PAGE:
Book 37: The Atlantis Complex (Artemis Fowl, Book 7) – Eoin Colfer

So this is the most recent book in the Artemis Fowl series and I have to say it was a bit of a let down. Colfer does once again show off his mastery of random knowledge and creativity with the genius world of Artemis Fowl, but overall the book seemed rushed and somewhat tangential to the other novels. As I haven’t read the graphic novels or the additional material I’m not sure if that covers a lot of what I feel is missing, but it is still a bit of a random book.

The novel starts off with Artemis meeting Foaly (which yes I’ve misspelled in every other post), Holly, and Commander Vinyaya in a remote region of Greenland to show them his newest invention in an attempt to stave off the melting of the polar ice caps, the Ice Cube. Similarly based off Faerie technology and his own genius which produces micro mirrors and has the sun reflected back into the sky and they’re designed to look like snowflakes.

While all of this occurs we are simultaneously reading chapters about Turnball Root, former LEP Commander Julius Root’s brother, and his plans for escape from the maximum security prison and plan to reunite with his wife, a human. I don’t remember ever hearing about Turnball prior to this novel and I think that’s a bit of an oversight. I’m thinking and there may have been an extremely brief mention like in one sentence at one point, but either way this is an entire book revolving around this seemingly minor character. (Some spoilers for previous books ahead.)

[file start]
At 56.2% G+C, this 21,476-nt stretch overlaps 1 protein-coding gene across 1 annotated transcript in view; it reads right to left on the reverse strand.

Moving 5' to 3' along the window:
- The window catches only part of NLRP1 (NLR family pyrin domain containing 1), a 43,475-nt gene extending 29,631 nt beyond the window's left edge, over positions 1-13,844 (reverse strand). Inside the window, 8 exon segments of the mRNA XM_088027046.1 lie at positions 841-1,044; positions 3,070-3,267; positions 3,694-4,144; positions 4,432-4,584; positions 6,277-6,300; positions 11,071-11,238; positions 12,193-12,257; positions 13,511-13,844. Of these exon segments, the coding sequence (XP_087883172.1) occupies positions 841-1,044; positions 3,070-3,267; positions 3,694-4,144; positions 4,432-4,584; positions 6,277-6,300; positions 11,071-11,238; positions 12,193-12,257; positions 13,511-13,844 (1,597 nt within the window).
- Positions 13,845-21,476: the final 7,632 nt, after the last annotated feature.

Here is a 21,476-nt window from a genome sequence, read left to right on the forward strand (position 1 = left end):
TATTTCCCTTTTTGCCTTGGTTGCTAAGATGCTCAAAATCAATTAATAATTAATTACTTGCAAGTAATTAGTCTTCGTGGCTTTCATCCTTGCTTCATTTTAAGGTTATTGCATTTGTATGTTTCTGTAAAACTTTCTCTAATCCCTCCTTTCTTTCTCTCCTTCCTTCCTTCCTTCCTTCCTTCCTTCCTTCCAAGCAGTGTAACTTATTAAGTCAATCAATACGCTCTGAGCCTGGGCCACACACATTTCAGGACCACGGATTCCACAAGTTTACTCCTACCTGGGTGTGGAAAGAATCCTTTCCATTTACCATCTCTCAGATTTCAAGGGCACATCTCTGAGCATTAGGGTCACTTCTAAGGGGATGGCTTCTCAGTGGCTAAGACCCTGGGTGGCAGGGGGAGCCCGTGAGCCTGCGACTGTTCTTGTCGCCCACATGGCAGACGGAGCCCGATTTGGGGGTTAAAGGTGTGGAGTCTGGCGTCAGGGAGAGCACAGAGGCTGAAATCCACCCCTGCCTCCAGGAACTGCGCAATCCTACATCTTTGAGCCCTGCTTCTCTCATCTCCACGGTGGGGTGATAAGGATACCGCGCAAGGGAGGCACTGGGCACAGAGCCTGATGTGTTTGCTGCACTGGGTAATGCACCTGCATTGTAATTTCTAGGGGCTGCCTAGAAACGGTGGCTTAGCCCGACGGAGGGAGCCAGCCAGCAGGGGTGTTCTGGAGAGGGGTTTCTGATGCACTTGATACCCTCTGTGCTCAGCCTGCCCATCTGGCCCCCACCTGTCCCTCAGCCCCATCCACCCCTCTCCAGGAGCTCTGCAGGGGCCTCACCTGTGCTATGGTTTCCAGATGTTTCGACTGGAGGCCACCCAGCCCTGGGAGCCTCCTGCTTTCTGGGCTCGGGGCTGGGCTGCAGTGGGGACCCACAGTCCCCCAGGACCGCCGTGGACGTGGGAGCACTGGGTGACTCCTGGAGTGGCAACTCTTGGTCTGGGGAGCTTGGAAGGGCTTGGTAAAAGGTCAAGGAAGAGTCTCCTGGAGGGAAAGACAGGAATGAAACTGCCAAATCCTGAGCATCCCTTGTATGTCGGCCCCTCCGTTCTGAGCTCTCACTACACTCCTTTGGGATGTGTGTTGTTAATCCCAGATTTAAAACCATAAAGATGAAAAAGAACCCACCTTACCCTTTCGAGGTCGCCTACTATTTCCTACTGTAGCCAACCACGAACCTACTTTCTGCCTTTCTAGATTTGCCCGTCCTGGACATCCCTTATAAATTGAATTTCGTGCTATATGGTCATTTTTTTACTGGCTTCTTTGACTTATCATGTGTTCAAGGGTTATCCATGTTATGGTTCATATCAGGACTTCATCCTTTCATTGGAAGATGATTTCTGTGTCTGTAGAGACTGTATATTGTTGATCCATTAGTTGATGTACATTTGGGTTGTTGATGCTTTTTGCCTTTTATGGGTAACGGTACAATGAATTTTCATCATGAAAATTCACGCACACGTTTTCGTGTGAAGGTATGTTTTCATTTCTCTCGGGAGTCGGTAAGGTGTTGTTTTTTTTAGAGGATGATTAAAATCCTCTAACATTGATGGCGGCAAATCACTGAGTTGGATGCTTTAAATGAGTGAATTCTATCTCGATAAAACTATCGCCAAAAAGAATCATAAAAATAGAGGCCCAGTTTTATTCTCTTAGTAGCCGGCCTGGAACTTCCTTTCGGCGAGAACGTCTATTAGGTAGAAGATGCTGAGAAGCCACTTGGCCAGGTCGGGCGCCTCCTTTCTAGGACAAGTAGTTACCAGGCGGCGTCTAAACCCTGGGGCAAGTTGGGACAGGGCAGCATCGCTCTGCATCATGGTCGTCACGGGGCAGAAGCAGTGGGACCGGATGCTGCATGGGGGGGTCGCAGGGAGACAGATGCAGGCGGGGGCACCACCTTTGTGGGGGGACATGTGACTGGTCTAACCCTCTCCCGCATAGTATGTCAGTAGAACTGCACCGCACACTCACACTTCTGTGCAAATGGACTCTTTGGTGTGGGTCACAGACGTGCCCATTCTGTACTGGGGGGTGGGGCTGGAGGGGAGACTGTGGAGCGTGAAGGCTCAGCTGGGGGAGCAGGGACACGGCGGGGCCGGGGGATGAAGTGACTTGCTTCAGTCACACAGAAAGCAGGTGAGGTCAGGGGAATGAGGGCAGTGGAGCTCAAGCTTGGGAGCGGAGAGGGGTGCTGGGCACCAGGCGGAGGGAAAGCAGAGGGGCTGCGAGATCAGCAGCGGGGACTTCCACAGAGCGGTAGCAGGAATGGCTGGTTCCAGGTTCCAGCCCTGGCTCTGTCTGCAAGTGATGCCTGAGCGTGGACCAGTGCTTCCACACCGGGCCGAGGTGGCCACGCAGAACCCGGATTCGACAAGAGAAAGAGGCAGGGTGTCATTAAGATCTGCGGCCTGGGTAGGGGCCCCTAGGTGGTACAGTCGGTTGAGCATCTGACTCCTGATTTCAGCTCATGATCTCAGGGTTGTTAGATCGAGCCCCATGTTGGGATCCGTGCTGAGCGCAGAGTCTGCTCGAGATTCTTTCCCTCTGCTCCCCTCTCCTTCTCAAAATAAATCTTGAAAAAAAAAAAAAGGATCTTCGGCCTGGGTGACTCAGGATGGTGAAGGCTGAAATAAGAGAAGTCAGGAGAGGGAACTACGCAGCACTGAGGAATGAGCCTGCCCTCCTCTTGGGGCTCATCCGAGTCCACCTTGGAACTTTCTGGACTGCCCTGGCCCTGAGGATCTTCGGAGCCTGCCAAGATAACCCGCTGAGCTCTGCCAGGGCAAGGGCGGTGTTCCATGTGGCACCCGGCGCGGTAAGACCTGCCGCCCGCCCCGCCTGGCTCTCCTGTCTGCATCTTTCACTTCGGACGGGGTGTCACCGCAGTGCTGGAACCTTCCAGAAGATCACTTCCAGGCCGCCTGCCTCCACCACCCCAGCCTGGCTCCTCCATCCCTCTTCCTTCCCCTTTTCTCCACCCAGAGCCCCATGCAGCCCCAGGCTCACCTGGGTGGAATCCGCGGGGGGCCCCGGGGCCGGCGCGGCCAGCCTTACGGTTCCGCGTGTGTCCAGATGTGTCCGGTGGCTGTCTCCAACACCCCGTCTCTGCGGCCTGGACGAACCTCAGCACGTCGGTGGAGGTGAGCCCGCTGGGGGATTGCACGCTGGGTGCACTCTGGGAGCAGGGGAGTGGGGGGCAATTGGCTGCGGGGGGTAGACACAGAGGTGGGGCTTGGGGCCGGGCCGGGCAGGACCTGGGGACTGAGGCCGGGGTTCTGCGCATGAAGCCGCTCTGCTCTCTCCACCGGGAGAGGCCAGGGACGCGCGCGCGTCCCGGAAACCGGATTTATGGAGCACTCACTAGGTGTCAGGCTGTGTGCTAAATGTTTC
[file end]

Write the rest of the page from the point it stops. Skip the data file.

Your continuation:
As I said the majority of the novel revolves around Turnball and his love for his wife, which is incredibly romantic if not somewhat sadistic, but I’m not quite sure what Colfer was suggesting. I know in the last novel Artemis and Holly kissed and they were both confused about it and the potential trouble it would cause, not just because of their age, but their different species.

What I think Colfer did a great job of with this novel was the disease the ‘Atlantis Compex.’ It’s a form of OCD and his bringing in the random knowledge (whether always known or researched) is brilliant. From the number 4s equivocation with death and the necessity of counting all words and people and multiples. The only other book that I’ve thought handled such a ‘quirky’ disorder as OCD this well is Mark Haddon’s The Curious Incident of the Dog in the Night-Time. Although Colfer’s is loosely based on OCD and adapted for the Faerie world, it’s strikingly real and was a completely different journey than the previous books for Artemis.

Although I was disappointed in this novel, it was an interesting addition to the series and I’m ready for the final novel to come out in the next couple of years. Perhaps now I’ll actually purchase all of the novels so I can have a copy of them to add to my crazy Young Adult Fiction collection.


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